Search in the Abstract Database

Search Abstracts 2012

* = Presenting author

P228. Thiopurine methyltransferase genotype and thiopurine S‑methyltransferase activity in Greek children with inflammatory bowel disease


M. Gazouli1, I. Pachoula2, I. Panayotou2, G. Chouliaras2, N. Anagnou1, E. Roma2

1School of Medicine, University of Athens, Greece; 2First Department of Pediatrics, “Aghia Sophia” Children's Hospital, School of Medicine, University of Athens, Greece, Greece



Background: Azathioprine (AZA) and 6‑mercaptopurine (6MP) are used in the treatment of paediatric inflammatory bowel disease (IBD). Genetic variations in thiopurine S‑methyltranfarase (TPMT) gene have been correlated with enzyme activity and with the occurrence of adverse events to AZA and 6MP. The aim of the present study was to examine the sensitivity and specificity of TPMT genotyping for TPMT enzymatic activity, reducing harm from thiopurine by pretesting, and the association of thiopurine toxicity with TPMT status in children with IBD.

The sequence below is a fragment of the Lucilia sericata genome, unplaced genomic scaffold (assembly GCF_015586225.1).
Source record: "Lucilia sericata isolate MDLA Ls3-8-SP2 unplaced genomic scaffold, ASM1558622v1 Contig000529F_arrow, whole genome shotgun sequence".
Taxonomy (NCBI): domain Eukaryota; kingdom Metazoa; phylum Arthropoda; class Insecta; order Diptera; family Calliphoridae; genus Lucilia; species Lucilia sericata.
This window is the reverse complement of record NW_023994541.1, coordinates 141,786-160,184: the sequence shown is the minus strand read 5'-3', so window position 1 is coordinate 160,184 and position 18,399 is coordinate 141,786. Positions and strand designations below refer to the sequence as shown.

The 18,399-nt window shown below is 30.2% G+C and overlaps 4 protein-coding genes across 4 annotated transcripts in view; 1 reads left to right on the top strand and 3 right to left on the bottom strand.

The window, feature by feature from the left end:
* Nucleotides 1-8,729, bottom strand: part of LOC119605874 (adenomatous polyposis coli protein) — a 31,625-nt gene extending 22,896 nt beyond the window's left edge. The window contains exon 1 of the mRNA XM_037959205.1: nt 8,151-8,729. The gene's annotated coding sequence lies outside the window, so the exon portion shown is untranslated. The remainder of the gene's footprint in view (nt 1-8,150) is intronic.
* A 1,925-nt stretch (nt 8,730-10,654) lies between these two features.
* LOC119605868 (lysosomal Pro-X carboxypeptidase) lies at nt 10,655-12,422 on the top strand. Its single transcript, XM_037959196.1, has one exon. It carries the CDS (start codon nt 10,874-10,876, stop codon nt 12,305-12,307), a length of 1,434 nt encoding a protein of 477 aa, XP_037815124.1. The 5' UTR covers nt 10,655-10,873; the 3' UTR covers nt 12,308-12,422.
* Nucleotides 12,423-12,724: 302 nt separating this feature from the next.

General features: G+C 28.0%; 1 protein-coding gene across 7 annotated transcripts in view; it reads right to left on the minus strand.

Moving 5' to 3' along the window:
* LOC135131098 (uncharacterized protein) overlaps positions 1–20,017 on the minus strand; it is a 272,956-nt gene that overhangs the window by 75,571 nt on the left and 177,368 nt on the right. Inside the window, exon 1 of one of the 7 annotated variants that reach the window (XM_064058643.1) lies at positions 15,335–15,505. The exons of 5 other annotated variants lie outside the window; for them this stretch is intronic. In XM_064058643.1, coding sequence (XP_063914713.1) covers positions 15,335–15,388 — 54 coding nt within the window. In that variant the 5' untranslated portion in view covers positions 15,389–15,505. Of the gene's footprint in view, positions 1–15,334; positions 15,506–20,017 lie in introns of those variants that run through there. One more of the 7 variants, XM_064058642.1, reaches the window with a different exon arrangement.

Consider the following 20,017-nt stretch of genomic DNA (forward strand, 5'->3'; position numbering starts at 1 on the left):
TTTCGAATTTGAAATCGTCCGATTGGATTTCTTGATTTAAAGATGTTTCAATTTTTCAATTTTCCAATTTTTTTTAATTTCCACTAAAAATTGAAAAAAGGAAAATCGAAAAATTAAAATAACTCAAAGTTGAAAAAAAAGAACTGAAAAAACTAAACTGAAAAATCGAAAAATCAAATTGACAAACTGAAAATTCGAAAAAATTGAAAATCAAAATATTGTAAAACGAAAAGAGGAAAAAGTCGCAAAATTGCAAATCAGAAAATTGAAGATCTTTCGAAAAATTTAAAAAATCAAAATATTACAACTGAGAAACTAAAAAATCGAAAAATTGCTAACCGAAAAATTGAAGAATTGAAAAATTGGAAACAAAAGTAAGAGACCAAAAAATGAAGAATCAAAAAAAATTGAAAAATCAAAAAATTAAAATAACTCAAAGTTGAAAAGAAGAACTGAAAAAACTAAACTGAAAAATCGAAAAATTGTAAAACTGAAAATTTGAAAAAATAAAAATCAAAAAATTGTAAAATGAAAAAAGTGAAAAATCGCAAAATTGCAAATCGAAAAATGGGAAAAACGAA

Methods: TPMT red blood cell activity was measured and genotype was determined for the TPMT alleles *2, *3A, *3B and *3C in 108 thiopurine-treated paediatric IBD patients (44.44% boys and 55.56% girls) with a mean age 11.3 years (range 3–16).

Results: TPMT activity levels in our whole population ranged from 0.36 up to 78 U/gHb. Significant TPMT activity differences between wild-type and heterozygous and homozygous mutated subjects were observed. We divided our TPMT activity into three categories according to our frequency distribution: low (16.67%), intermediate (25.92%) and high (57.41%), with arbitrary cut-off values of 5.5, 15.5 and >15.6 U/gHb, respectively. The whole population had a total of 77.78% of homozygous wild-type subjects, 15.74% heterozygous variants, 1.85% homozygous variants and five (4.63%) compound heterozygous variant TPMT*3B/*3C. The overall concordance rate between TPMT genotypes and phenotypes was 88.2%. Seven of carriers of at least one variant allele and with low or intermediate TPMT activity developed adverse effects.

Conclusions: Our findings suggest that carriers of at least one variant allele and with both intermediate and absent TPMT activity have an increased risk of developing thiopurine-induced myelotoxicity compared with individuals with normal genotype and TPMT activity.